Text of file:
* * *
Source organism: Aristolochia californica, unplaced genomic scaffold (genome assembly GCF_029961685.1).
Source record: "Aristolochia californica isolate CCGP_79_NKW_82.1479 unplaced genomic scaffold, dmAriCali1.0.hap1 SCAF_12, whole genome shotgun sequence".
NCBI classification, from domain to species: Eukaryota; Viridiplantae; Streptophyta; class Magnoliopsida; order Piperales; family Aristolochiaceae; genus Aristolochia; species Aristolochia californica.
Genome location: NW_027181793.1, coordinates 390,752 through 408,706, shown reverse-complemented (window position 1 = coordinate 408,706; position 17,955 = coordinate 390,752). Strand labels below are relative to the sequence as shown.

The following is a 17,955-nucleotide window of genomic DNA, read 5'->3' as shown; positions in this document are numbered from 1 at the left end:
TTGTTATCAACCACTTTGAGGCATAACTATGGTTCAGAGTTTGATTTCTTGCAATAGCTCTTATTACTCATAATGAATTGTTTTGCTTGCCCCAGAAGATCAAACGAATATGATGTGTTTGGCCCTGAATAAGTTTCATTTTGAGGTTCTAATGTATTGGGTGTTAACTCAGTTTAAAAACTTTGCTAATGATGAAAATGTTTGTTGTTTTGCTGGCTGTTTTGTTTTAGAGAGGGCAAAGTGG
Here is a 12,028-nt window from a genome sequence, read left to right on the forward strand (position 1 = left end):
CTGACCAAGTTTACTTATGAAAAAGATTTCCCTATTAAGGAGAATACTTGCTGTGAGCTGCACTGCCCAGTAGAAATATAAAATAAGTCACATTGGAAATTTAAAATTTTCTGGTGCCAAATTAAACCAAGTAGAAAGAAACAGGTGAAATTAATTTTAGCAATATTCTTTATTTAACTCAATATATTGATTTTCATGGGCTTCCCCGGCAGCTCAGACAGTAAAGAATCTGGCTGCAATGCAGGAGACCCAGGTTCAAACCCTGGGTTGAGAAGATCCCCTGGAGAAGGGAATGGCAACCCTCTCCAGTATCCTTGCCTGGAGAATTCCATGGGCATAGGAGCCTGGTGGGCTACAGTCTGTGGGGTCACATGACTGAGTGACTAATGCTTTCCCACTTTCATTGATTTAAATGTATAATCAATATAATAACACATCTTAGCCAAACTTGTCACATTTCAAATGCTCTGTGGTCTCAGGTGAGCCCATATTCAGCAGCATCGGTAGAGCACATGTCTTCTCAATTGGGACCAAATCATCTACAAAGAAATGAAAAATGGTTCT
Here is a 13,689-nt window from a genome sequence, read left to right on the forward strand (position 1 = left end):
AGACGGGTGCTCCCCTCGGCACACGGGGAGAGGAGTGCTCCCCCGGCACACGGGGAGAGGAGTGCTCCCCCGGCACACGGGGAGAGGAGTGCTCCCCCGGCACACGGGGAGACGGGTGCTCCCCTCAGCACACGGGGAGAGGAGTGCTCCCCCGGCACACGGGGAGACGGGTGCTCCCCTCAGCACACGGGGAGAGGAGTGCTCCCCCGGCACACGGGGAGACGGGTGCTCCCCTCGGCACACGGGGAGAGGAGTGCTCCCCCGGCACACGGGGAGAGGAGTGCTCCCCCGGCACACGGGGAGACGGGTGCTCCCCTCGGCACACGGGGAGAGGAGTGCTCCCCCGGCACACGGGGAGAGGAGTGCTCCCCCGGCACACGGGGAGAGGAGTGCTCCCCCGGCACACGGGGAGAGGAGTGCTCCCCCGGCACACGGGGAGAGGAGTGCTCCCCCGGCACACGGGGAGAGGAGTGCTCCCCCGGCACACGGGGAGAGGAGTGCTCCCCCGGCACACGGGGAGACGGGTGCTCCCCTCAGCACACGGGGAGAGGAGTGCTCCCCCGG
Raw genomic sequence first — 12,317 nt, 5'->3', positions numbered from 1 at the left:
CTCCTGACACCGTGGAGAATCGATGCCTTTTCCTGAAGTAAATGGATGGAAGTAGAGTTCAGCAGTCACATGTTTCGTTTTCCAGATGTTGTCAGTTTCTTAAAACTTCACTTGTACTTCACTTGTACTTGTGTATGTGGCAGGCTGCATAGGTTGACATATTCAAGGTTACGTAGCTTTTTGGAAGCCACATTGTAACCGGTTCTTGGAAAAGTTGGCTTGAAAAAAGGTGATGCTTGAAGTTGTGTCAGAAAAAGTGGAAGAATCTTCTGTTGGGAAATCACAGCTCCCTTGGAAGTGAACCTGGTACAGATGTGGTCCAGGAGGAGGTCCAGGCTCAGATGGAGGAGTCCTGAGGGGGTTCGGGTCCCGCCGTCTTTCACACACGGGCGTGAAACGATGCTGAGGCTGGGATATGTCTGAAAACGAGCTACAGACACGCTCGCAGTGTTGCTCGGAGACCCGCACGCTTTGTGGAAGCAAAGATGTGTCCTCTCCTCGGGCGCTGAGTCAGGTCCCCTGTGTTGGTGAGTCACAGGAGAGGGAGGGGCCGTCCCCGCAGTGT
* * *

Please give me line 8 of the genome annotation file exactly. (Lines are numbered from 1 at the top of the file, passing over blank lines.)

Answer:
CTGACCAAGTTTACTTATGAAAAAGATTTCCCTATTAAGGAGAATACTTGCTGTGAGCTGCACTGCCCAGTAGAAATATAAAATAAGTCACATTGGAAATTTAAAATTTTCTGGTGCCAAATTAAACCAAGTAGAAAGAAACAGGTGAAATTAATTTTAGCAATATTCTTTATTTAACTCAATATATTGATTTTCATGGGCTTCCCCGGCAGCTCAGACAGTAAAGAATCTGGCTGCAATGCAGGAGACCCAGGTTCAAACCCTGGGTTGAGAAGATCCCCTGGAGAAGGGAATGGCAACCCTCTCCAGTATCCTTGCCTGGAGAATTCCATGGGCATAGGAGCCTGGTGGGCTACAGTCTGTGGGGTCACATGACTGAGTGACTAATGCTTTCCCACTTTCATTGATTTAAATGTATAATCAATATAATAACACATCTTAGCCAAACTTGTCACATTTCAAATGCTCTGTGGTCTCAGGTGAGCCCATATTCAGCAGCATCGGTAGAGCACATGTCTTCTCAATTGGGACCAAATCATCTACAAAGAAATGAAAAATGGTTCT